Accountants everywhere would cry as their books ceased to balance. You might find yourself pausing at the supermarket wondering if you could save money by buying your milk before your toothpaste. Eurovision fans may value a 'douze points' early in the voting more than one later on. Fortunately, there is no new evidence to suggest that order matters in addition. However, researchers at UCD have recently found that order matters a surprising amount for sequence alignment, an important part of modern genetic analyses. Sequence alignment is used to understand similarities and differences between proteins found in different species. Proteins are the building blocks of life and carry out most of the functions in our cells. Consequently understanding proteins and their function is a key part of biology. We can use pairwise sequence alignment to identify which parts of a specific protein are identical between a pair of species (e.g. humans and chimps). Using multiple sequence alignment, we can identify those parts of a protein that are conserved in all mammals or in even larger groups of species. Very large sequence alignments help us understand which parts of proteins are important; if part of a protein is identical in all mammals then it's probably important and also gives us some insight into the three dimensional structure of proteins (as parts of a protein that are close together in 3D space tend to change together across species). PhD student Kieran Boyce, Dr Fabian Sieviers and Professor Des Higgins in UCD Conway Institute & Systems Biology Ireland found that for large protein sequence alignments the order in which sequences are compared matters, i.e. the alignment that you get out of a sequence alignment programme depends on the order that you input your sequences into the programme. This finding is surprising, as people have been performing sequence alignments for decades without knowing how dependent the results are on the input order. It is important because it suggests that most scientific publications that make use of large multiple sequence alignments probably have not provided sufficient information to reproduce their results. Reproducibility is an important part of science. Consequently, when performing sequence alignment, most scientists will provide details of the sequence alignment programme and the settings they used. The findings from Boyce et al suggest that the order is also an important setting that may need to be provided from now on. A question left open by the paper is how we can make sequence alignment programmes ignore order, or how we can choose the best possible ordering. Explore further: Relationships in rank and file: Better sequence searches of genes and proteins More information: Kieran Boyce et al. Instability in progressive multiple sequence alignment algorithms, Algorithms for Molecular Biology (2015). DOI: 10.1186/s13015-015-0057-1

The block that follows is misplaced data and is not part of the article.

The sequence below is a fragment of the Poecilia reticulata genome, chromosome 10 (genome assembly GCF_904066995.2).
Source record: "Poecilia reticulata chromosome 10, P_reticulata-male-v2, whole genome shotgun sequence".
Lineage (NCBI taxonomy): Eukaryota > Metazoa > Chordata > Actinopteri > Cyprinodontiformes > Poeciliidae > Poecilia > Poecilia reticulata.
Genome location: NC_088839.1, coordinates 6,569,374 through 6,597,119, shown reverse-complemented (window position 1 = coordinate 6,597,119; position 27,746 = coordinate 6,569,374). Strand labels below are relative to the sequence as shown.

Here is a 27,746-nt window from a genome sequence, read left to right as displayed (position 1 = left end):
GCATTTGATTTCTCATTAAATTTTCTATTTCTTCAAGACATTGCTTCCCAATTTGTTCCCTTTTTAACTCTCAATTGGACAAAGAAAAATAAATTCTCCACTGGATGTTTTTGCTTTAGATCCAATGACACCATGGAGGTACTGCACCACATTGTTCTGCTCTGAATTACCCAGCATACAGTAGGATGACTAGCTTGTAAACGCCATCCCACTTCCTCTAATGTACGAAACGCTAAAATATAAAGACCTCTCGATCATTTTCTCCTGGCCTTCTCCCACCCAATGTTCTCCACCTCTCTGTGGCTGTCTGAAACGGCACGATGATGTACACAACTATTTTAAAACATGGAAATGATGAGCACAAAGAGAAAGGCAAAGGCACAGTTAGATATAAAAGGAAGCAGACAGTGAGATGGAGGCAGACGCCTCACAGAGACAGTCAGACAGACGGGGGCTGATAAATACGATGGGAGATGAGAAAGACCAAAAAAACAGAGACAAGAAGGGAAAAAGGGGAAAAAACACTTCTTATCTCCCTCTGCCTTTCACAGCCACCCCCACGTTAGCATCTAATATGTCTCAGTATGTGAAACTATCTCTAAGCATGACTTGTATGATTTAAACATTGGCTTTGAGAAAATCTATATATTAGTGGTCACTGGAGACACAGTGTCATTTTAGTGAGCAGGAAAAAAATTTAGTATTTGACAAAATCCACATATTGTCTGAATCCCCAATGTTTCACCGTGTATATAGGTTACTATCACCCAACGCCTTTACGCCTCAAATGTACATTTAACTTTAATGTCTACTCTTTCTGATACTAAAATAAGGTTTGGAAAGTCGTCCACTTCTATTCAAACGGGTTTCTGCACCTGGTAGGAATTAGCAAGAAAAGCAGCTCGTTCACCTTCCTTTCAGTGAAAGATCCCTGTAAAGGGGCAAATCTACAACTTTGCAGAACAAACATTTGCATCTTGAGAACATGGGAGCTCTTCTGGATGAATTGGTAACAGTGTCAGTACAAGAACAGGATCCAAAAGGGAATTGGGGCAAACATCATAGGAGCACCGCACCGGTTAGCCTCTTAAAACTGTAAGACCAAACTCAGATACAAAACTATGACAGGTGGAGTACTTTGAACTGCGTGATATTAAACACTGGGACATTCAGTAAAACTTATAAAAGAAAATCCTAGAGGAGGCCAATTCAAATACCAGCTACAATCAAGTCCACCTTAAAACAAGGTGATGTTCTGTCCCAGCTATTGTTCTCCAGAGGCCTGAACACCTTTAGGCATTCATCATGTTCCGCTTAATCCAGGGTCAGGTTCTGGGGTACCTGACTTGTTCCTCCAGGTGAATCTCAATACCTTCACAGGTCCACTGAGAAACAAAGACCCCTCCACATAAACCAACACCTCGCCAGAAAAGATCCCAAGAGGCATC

Crawled News Article
Site: http://phys.org/biology-news/

Lions, African elephants and red deer have developed physical features that enable them to vary the pitch and frequency of their vocal signals to make their body size appear larger to attract potential sexual partners and deter rivals, according to the study published in the journal Nature Communications. Some animals have developed physical adaptations that enable them to make low-frequency (resonance) vocal sounds that usually only mammals of larger body sizes can make – thereby making themselves appear bigger to potential mates. These physical traits are often only present or are disproportionately large in males involved in trying to attract mates or deter rivals. There is particular pressure on some species of animals to have larger body sizes than their potential rivals for mating. The researchers from University College Dublin and the University of Sussex now believe that this pressure was a key factor leading to the evolution of physical adaptations in some male mammals, enabling them to exaggerate their size through their vocal signals. The researchers made the findings after they analysed the relationship between male vocal signals and the body sizes of 72 species of land-based mammals, including lions, chimpanzees and humans. Dr Benjamin Charlton, Assistant Professor, UCD School of Biology and Environmental Science and Dr David Reby, School of Psychology, University of Sussex authored the paper. "Male mammals from mating systems with strong selection pressures for large male body size produce lower call frequencies than expected for their body size i.e. they acoustically exaggerate the impression of their body size," said Benjamin Charlton, who led the research. "The study sheds light on the evolution of acoustic diversity across mammals." The two main parts of mammals' vocal signals are fundamental frequency and formant frequency. Males of species where there is pressure to have large bodies for mating and deterring rivals produce vocal signals with lower formant frequency than expected for their body size, but not fundamental frequency. Some animals, such as lions, koalas and Mongolian gazelles can produce abnormally low formant frequency for their size by extending their vocal tracts using descended and/or mobile larynges – voice box. Other mammals, such as howler monkeys and colobus monkeys possess additional resonators, while African elephants and southern elephant seals have nasal proboscises – snouts. Explore further: Why female deer like a stag to be a big noise in the forest More information: Benjamin D. Charlton et al. The evolution of acoustic size exaggeration in terrestrial mammals, Nature Communications (2016). DOI: 10.1038/ncomms12739